The New York Times Shows Why Google’s Elimination of Third-Party Cookies Dooms Local News
Google is threatening extinction for the local news industry. The New York Times’ decision to stop using third-party data in its advertising by 2021, and instead will rely on first-party data from its digital subscribers and registered users. This move was prompted by Google’s announcement earlier this year to phase out third-party cookies in two years, ostensibly to improve consumer privacy.
This will be devastating for news outlets. Google’s own study shows that eliminating third-party cookies would reduce ad revenue for news publishers by an average of 62%, The move by the New York Times demonstrates why. Allison Murphy, Senior Vice President of Ad Innovation at the Times notes, “this can only work because we have 6 million subscribers and millions more registered users that we can identify and because we have a breadth of content…this isn’t a path available for every publishers, especially not local who don’t have the scale of resources for building from scratch.”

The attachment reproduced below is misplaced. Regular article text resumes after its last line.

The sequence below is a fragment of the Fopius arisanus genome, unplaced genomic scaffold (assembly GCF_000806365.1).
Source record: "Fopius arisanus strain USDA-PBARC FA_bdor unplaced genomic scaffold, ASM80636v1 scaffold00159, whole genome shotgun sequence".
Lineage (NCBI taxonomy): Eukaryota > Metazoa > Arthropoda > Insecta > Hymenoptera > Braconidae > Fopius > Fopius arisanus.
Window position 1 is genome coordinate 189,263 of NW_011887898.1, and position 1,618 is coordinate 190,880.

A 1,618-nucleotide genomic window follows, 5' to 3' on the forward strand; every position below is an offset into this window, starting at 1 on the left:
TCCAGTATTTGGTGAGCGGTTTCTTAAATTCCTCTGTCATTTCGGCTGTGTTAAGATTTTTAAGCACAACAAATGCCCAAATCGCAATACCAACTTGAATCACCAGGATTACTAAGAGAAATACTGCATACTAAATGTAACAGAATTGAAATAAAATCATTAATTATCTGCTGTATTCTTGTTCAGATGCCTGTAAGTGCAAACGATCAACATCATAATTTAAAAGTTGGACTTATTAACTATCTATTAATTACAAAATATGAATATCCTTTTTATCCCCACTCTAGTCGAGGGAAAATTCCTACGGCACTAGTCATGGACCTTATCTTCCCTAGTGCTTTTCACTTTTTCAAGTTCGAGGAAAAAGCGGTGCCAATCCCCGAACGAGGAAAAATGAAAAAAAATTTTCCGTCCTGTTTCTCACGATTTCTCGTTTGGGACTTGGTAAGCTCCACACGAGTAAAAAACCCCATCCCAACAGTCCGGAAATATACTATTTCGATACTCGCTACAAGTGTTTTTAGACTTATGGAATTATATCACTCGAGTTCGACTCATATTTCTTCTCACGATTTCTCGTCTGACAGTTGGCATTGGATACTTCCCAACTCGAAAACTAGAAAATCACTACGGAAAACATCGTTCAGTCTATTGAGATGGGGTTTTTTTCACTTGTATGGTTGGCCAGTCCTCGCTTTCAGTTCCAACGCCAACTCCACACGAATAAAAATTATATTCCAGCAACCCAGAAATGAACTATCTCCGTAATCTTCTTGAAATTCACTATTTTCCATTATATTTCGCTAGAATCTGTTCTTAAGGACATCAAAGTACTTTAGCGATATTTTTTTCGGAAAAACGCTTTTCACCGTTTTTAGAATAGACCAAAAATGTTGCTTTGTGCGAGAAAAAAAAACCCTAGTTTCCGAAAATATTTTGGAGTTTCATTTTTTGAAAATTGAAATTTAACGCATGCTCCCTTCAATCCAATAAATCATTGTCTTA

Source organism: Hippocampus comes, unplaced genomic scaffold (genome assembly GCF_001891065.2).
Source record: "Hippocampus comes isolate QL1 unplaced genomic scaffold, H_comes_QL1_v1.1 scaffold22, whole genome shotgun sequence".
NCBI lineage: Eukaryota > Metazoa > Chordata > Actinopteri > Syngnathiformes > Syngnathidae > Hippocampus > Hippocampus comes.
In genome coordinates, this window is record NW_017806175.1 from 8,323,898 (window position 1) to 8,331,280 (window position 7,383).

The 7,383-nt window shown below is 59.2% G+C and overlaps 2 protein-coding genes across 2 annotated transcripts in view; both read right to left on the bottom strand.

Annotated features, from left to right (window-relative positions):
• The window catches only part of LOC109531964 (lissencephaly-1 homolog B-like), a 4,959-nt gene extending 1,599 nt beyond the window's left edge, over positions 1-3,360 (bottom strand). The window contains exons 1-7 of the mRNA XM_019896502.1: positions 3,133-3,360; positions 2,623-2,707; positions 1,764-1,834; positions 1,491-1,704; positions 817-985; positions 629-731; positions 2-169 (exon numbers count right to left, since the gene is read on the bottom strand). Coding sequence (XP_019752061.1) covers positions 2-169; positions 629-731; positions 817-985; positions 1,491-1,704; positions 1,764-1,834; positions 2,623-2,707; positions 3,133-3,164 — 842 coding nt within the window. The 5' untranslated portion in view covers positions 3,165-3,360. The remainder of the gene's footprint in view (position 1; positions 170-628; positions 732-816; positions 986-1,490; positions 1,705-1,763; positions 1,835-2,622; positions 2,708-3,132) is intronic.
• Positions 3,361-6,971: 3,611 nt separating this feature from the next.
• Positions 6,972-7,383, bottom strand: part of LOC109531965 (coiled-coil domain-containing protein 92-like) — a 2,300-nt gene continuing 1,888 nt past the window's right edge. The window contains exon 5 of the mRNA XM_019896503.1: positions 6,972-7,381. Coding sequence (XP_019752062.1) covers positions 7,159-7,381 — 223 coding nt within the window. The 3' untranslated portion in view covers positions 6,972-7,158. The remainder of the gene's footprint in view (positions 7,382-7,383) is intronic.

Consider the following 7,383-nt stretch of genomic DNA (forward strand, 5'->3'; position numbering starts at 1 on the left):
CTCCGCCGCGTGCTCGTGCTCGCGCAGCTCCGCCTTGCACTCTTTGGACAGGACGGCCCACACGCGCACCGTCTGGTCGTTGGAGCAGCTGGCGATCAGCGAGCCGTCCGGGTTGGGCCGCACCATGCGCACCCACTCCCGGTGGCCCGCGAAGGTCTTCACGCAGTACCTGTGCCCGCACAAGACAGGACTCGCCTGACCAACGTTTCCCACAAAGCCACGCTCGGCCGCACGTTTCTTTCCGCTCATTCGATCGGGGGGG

It also underscores why Google’s privacy rationale makes no sense. Rather than using anonymized third-party data for advertising purposes, the Times will be relying on first-party data from its logged in users, which is tied directly to personally identifiable information like user names and email addresses. That seems worse for privacy not better. This move is really about “leaving Google with a virtual monopoly in digital advertising services for the open web.”.
Poynter has reported that the coronavirus pandemic forced the closure of more than 25 local newsrooms. On top of these losses, Google’s elimination of third-party cookies will be the death knell for local news outlets.
The following is a statement from Nick Charles, spokesperson for the Save Journalism Project:
“The New York Times move shows exactly how Google is killing local news. In its plan to phase out third party cookies, it leaves local news outlets unable to monetize their content through advertising. Huge national papers with millions of logged in users can switch to first-party data. But that option is simply not available to all but a handful of outlets. And that’s worse for privacy, not better, which is the ostensible reason Google gives for eliminating third-party data. When our communities need them the most, local outlets are there rain or shine, in good health or bad, to cover this public health crisis, hold government accountable, and provide hard-hitting, accurate reporting. Newsrooms are vital to our democracy and the social fabric of our communities. But they are now facing extinction because Google wants to strengthen its monopoly in digital advertising.”